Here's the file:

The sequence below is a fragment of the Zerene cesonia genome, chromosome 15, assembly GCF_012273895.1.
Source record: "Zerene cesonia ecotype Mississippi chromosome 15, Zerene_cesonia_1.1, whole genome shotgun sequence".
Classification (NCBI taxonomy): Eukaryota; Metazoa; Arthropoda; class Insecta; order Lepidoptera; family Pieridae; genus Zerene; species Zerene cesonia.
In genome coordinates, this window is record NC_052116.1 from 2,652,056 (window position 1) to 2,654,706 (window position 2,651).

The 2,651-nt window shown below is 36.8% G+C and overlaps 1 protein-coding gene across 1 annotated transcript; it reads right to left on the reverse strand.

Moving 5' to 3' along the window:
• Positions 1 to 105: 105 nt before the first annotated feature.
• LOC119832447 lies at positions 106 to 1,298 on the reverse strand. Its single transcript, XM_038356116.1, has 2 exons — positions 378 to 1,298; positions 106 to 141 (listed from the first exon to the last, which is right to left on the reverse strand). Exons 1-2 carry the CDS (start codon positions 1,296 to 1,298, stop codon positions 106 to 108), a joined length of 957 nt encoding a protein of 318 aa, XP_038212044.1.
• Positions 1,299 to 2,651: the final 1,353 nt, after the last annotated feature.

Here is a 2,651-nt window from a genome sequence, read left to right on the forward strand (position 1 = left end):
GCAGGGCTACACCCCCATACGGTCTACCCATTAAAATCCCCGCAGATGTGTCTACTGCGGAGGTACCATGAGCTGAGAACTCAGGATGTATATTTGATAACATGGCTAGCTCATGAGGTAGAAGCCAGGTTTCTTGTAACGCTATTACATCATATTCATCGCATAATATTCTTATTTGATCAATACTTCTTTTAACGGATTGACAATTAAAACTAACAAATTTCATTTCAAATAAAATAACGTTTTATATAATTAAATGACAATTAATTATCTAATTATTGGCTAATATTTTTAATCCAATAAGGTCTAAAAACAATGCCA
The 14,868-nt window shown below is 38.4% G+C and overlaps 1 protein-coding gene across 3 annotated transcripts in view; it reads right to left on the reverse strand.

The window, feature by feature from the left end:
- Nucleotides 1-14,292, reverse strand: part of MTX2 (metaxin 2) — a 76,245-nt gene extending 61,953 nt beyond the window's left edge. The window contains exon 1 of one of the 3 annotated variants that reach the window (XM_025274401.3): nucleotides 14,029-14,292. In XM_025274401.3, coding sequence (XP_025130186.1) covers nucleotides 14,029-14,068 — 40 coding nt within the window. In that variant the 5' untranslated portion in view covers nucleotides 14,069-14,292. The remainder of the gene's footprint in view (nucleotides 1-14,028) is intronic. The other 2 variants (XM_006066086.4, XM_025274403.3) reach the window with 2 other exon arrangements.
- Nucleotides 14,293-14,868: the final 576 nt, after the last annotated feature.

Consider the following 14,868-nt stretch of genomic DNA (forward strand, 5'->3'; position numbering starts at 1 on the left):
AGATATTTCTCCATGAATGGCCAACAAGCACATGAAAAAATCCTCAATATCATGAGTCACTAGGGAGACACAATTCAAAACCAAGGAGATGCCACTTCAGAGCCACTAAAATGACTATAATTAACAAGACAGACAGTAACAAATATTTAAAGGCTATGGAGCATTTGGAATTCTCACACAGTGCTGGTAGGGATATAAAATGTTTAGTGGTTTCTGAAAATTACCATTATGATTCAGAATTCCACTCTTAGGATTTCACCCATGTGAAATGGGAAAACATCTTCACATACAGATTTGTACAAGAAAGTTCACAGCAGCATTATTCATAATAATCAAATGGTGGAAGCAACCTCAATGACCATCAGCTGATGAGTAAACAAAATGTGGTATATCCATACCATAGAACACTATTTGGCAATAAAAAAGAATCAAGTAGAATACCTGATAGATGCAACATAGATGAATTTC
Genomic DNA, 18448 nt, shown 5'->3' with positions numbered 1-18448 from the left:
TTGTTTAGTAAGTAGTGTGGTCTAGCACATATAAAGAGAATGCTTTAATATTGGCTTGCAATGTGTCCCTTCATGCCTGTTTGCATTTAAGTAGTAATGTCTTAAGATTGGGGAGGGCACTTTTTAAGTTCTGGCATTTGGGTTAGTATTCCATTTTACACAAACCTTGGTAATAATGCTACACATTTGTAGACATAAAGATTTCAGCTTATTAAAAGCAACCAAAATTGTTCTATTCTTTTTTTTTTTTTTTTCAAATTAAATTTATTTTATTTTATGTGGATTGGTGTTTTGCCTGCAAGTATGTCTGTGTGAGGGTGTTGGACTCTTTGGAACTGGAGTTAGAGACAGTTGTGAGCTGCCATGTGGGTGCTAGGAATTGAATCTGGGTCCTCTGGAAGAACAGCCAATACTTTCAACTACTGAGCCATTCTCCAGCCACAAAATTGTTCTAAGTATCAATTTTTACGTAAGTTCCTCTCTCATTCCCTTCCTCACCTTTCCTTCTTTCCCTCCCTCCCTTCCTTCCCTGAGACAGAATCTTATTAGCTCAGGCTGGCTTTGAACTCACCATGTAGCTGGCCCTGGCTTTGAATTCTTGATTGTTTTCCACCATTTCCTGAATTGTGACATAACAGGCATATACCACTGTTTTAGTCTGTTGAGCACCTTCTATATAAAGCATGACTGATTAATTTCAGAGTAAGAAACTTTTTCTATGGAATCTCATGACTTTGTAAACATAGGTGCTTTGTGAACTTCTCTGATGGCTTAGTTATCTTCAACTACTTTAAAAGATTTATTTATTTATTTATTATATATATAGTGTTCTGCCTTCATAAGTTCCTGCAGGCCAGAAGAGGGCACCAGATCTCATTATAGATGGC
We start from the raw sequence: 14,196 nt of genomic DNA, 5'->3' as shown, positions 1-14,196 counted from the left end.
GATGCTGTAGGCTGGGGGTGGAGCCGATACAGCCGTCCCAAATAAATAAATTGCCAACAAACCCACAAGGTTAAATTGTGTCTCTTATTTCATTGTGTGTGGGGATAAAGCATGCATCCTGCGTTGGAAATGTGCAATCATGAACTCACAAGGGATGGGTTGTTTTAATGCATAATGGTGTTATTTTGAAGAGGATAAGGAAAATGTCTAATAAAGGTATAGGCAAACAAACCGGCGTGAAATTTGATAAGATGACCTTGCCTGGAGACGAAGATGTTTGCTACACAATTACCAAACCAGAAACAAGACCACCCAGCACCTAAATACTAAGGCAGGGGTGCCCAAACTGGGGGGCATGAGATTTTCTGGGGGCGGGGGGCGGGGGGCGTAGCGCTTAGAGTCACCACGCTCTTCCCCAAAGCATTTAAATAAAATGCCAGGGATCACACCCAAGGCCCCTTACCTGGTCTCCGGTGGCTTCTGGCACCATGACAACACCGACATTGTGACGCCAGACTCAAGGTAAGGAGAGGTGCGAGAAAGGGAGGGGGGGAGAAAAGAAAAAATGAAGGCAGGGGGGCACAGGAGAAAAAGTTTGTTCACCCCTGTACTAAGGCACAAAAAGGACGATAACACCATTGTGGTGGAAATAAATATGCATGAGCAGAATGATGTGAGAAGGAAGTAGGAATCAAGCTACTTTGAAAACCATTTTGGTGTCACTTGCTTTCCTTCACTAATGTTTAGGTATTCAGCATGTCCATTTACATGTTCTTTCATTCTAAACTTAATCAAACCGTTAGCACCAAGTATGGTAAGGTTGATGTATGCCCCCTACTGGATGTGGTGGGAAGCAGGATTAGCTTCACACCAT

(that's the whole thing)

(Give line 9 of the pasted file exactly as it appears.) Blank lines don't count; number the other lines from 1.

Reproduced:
• Positions 1,299 to 2,651: the final 1,353 nt, after the last annotated feature.